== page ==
Biggles – The Camels are Coming

image002 I hate to admit it but it seems that recently I have been having a slight return to my childhood. Over the Christmas break I decided to christen my new Kindle with a copy of The Camels are Coming by Capt. W. E. Johns. This was first published on the 7th of September 1932 and was 259 pages long. The first three editions cost 7 shillings and 6 pence.

This book contains 17 short stories concerning Biggles life in 266 squadron and whilst we think of Biggles as a “Boy’s Own” kind of book, some of what is written there is quite adult in its content.

I will admit that the reason I looked for a Biggles book was partly because I want to do something aeroplane-ish in 2012, wargame wise.

I have plans … and I will publish them here shortly.

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I Like Driving

Camels take over the roadway in the Gobi
Camels take over the roadway in the Gobi

I was driving back from Mum’s yesterday afternoon and it occurred to me how much I enjoyed “life on the road”. Well, it was not really like being a long-haul truck driver, although I suspect I have the temperament, if not the ability to stay awake, to be a long-haul driver. I just noticed though, that I enjoyed it, enjoyed travelling the roads, stopping at diners, looking at the countryside through the windscreen and generally just watching the kilometres flow past.

I also liked the look of the trucks and the smell of the bush blowing in through the open window of the car. I wondered if this was related to my travelling in past years, perhaps there is a little gypsy or road warrior in me. Enough to make it difficult to settle in one place but not so much that I would give up trying to settle.

I recalled whilst driving how much I enjoyed travelling around the countryside in Mongolia, or maybe it is just the camels. I do like camels! Perhaps I’m not so much of a road warrior, more just a road sightseer. 😎

New South Wales Under Camel Threat

From the Sydney Morning Herald’s Discovery blog is an article about New South Wales Under Camel Threat.  New South Wales is where I come from. I knew that camels did well in Australia, just never thought that they did this well.

At least when I finally get back to New South Wales after periods in Mongolia and Saudi Arabia I will certainly feel right at home. 🙂

One Hump or Two?

Kendo scolded me for being slack and not updating my blog so frequently seeing as I was in Jeddah rather than Ulaanbaatar. He then asked about the camels. Which ones were nicer (actually, I think he may have been curious about which ones were cuter but I’ll give him the benefit of the doubt there).Without a doubt, Kendo, the Mongolian camels (well, really they are Bactrian camels) are, in my generally not-so-humble opinion, a superior camel to the dromedary. Both styles of camel will carry a rider. Both types of camel have a fairly gentle disposition most of the time – there are exceptions to this but I shall save that for a later blog post. Both types of camel exhibit a colour range (that is, they are not all the same colour) and both types of camel have something of the exotic in them.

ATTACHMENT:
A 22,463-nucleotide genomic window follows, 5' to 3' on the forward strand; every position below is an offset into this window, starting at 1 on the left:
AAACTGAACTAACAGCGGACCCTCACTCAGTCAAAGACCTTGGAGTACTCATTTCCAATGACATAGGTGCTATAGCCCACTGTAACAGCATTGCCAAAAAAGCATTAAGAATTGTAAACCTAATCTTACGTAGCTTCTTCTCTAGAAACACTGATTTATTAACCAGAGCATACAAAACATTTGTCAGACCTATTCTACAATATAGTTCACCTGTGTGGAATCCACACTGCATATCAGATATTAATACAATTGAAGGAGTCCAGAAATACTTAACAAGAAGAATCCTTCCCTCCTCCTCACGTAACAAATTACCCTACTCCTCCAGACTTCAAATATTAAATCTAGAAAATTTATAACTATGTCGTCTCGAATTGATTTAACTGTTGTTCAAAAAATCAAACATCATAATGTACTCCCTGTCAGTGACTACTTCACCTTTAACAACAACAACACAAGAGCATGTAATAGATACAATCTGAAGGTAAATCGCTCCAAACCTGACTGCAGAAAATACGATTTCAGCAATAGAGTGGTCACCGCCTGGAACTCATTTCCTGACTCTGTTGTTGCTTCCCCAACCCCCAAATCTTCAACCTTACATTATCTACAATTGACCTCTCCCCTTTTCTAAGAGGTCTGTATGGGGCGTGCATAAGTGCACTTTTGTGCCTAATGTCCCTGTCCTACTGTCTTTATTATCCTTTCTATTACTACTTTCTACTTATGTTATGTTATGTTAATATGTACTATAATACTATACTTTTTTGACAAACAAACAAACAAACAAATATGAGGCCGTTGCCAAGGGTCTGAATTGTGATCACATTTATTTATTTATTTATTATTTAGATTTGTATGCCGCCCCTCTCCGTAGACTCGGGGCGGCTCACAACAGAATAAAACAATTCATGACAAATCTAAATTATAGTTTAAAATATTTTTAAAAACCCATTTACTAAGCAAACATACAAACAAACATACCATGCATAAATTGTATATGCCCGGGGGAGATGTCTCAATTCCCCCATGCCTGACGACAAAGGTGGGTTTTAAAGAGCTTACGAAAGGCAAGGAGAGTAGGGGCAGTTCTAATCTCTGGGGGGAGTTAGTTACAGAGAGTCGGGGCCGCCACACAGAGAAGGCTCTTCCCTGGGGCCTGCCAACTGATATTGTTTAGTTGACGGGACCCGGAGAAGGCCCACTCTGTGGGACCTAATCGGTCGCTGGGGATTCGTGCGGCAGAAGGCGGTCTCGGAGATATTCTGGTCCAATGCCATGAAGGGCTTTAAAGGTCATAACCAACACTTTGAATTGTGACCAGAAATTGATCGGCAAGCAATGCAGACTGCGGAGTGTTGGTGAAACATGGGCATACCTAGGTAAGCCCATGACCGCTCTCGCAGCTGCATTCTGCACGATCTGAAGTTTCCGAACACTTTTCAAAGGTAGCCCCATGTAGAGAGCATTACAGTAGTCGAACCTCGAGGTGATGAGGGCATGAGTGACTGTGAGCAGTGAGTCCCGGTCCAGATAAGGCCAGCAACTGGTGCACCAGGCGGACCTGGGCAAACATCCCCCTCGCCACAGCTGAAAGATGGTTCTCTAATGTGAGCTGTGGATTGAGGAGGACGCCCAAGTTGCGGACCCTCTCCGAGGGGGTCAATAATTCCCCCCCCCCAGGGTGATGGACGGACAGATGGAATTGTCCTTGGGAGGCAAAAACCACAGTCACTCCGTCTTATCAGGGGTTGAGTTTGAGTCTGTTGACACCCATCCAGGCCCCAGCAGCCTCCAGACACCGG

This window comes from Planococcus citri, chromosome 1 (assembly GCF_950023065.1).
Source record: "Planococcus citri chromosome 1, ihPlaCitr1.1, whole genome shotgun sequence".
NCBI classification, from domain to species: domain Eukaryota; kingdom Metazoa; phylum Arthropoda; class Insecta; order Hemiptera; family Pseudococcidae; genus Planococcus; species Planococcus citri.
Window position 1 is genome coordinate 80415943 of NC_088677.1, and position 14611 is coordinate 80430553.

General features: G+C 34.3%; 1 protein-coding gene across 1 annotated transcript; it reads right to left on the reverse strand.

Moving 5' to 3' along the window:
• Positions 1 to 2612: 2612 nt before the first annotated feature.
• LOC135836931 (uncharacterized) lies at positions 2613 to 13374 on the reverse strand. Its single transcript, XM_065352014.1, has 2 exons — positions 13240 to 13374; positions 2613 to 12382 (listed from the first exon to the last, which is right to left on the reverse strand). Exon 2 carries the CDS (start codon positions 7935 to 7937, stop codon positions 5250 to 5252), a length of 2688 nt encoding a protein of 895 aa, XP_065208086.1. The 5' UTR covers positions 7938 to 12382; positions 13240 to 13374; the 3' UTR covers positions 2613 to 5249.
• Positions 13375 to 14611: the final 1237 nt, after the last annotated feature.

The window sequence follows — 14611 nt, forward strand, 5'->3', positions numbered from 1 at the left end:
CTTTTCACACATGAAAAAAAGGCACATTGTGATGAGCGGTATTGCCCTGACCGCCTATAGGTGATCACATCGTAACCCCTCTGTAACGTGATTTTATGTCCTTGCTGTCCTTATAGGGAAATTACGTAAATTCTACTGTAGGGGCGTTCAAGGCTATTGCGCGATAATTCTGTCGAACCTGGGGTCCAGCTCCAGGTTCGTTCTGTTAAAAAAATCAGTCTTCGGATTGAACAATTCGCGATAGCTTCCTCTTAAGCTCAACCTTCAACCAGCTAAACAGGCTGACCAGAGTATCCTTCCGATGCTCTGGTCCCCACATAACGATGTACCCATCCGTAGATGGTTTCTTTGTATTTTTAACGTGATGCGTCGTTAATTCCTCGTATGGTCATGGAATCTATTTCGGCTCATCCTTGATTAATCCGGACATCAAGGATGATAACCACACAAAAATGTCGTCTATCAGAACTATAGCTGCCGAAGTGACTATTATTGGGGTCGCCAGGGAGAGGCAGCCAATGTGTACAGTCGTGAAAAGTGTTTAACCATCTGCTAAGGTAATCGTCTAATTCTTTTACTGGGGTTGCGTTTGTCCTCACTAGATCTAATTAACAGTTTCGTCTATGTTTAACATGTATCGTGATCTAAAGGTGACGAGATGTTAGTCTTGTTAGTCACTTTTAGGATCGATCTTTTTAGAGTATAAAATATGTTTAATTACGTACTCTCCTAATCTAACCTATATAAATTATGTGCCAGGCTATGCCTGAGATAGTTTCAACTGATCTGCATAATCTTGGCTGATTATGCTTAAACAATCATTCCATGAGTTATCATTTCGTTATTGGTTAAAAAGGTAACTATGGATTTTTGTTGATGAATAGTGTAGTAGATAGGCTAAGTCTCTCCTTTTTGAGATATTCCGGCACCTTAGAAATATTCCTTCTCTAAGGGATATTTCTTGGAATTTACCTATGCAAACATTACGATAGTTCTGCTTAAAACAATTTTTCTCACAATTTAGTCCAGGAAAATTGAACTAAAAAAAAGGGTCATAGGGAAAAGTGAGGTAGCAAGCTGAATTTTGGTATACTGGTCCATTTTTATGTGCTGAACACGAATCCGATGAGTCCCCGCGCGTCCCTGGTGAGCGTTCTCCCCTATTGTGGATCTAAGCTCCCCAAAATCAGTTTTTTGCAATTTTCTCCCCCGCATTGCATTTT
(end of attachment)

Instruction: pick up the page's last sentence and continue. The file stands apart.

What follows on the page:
One thing I like about the Bactrian is that you can tell when it is running on empty as its humps droop.

Remember as a kid, growing up in Australia and drawing pictures on pieces of butcher’s paper from the butcher’s shop for your grandmother? Even though there was a large herd of dromedaries in Australia, when we drew a camel for Nan, we always drew it with two humps. I guess even then, 45 years ago, I must have known I was going to end up in Mongolia. I can remember as a kid thinking that I’d like to see Ulan Bator (as it was spelled then) but again, more on that in another blog later.

And Wal, Kendo lost your email address when his PC went belly-up a while back.

And Kendo, I have been updating a Blogger blog – just seeing how it feels compared to Microsoft’s Live Spaces. It’s at Thomo’s Blogger Hole. Truth is, a blog containing the features of both Blogger and Live Spaces would be wonderful.

Talking about Camel Milk

The Camel Milk I had is called Khoormog. It is produced by fermenting the camel milk. The khoormog has an alcoholic content of around 4%. It is considered a therapeutic drink, good for the digestive system amongst other things.

Whilst the Mongolians may feel that khoormog does not have a strong taste, the Australian certainly found the taste strong, and interesting.

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Camel Milk
My favourite Mongolian Family cooked lunch for me today. Meat, potatoes, the usual. There was, however, the addition of something special – warmed Camel’s Milk.

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Perhaps we shall get some camel milk again – I’ll certainly drink it a second time.

Camel Milk

My favourite Mongolian Family cooked lunch for me today. Meat, potatoes, the usual. There was, however, the addition of something special – warmed Camel’s Milk.

I will freely admit that I have never drunk camel’s milk before. It was OK. It was a different taste to start with (actually, it was a different taste to finish with as well but by the end of the mug I was getting used to the flavour). It had a flavour similar to Airag (the fermented mare’s milk drunk in vast quantities over the summer). However it was smoother and had a creamier flavour than the horse’s milk.

Puujee was telling me (through Tseye – his english and my Mongolian are of a similar standard) that when he was young there was maybe 700,000 camels or so making it pretty easy to get the milk. Now there are many less, maybe around 250,000. The milk is therefore harder to come by. The reason for the drop in the camel herd size seems to be less care for the animals and folks stealing camels for food.

Perhaps we shall get some camel milk again – I’d certainly drink it a second time.